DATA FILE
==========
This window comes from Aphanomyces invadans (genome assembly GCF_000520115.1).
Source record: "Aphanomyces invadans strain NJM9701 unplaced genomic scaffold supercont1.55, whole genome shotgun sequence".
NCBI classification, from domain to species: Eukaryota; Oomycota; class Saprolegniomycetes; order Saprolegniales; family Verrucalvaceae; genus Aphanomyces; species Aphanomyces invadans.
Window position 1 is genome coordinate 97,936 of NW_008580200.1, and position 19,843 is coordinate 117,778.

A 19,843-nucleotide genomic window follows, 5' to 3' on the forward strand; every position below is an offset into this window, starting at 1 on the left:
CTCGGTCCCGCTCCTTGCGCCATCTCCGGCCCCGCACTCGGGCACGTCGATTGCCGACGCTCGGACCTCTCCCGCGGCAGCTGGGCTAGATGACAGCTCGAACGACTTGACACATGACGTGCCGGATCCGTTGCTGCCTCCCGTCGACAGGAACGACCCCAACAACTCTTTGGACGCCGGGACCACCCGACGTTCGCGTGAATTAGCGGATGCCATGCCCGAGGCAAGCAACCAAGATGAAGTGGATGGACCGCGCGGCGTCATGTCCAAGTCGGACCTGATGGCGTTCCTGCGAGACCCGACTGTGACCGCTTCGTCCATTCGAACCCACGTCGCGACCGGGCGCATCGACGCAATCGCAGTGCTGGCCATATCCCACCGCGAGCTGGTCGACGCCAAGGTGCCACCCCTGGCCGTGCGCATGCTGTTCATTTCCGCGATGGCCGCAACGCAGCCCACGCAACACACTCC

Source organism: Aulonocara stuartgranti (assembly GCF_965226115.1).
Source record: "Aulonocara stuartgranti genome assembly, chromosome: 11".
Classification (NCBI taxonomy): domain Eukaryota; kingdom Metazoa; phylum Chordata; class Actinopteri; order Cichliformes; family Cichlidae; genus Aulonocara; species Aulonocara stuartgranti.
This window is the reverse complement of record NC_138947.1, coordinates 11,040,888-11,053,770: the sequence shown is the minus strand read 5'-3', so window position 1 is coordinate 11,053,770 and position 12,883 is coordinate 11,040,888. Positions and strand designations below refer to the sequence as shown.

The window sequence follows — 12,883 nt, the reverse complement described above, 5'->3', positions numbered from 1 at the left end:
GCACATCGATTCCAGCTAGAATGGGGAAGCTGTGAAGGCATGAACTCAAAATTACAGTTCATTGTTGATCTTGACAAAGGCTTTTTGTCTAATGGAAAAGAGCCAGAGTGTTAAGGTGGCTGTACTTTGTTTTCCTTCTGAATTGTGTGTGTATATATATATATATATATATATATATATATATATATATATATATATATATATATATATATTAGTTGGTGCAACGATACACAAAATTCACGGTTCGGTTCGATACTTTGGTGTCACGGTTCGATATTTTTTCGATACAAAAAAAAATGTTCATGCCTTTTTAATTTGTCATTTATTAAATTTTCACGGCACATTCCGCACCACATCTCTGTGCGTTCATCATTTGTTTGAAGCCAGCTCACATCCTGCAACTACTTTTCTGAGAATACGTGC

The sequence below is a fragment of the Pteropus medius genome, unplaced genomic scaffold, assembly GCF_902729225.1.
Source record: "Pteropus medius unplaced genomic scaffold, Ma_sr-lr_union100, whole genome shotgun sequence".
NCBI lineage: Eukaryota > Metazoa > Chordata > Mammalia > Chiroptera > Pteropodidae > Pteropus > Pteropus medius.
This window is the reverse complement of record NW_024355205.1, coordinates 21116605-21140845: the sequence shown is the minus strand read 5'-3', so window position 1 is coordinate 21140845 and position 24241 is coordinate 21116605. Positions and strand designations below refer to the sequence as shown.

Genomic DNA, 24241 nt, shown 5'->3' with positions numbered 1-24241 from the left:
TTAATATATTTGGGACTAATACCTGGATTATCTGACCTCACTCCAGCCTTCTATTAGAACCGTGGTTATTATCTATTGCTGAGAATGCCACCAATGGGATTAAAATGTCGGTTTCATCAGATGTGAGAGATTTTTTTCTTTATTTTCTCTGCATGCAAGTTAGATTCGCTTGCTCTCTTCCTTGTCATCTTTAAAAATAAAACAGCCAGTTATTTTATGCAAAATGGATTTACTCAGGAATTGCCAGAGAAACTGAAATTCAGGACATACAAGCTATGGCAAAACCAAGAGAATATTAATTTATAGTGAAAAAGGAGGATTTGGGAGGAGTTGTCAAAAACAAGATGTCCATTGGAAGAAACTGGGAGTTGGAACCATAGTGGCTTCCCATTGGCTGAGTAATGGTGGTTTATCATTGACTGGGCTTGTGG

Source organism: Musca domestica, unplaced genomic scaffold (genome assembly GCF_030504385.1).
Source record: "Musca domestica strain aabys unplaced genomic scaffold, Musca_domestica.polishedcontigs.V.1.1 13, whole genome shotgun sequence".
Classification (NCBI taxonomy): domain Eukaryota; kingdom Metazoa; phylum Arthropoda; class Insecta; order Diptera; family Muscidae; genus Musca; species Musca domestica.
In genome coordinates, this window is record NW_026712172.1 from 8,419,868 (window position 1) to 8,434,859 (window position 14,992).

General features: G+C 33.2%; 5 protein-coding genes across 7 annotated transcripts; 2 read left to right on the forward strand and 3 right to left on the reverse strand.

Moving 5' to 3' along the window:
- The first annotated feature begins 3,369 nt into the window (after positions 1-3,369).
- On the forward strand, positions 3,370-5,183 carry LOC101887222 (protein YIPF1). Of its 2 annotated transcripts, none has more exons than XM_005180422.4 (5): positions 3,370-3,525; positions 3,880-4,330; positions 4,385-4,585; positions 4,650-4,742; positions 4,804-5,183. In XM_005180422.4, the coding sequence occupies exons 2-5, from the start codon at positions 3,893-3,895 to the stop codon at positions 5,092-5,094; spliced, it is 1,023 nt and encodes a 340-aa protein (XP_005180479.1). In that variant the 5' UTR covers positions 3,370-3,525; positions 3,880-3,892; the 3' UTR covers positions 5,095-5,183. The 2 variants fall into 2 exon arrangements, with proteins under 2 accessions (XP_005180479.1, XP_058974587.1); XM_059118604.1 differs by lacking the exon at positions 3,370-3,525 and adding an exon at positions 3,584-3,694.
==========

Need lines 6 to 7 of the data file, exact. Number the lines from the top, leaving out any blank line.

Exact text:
CTCGGTCCCGCTCCTTGCGCCATCTCCGGCCCCGCACTCGGGCACGTCGATTGCCGACGCTCGGACCTCTCCCGCGGCAGCTGGGCTAGATGACAGCTCGAACGACTTGACACATGACGTGCCGGATCCGTTGCTGCCTCCCGTCGACAGGAACGACCCCAACAACTCTTTGGACGCCGGGACCACCCGACGTTCGCGTGAATTAGCGGATGCCATGCCCGAGGCAAGCAACCAAGATGAAGTGGATGGACCGCGCGGCGTCATGTCCAAGTCGGACCTGATGGCGTTCCTGCGAGACCCGACTGTGACCGCTTCGTCCATTCGAACCCACGTCGCGACCGGGCGCATCGACGCAATCGCAGTGCTGGCCATATCCCACCGCGAGCTGGTCGACGCCAAGGTGCCACCCCTGGCCGTGCGCATGCTGTTCATTTCCGCGATGGCCGCAACGCAGCCCACGCAACACACTCC

Source organism: Aulonocara stuartgranti (assembly GCF_965226115.1).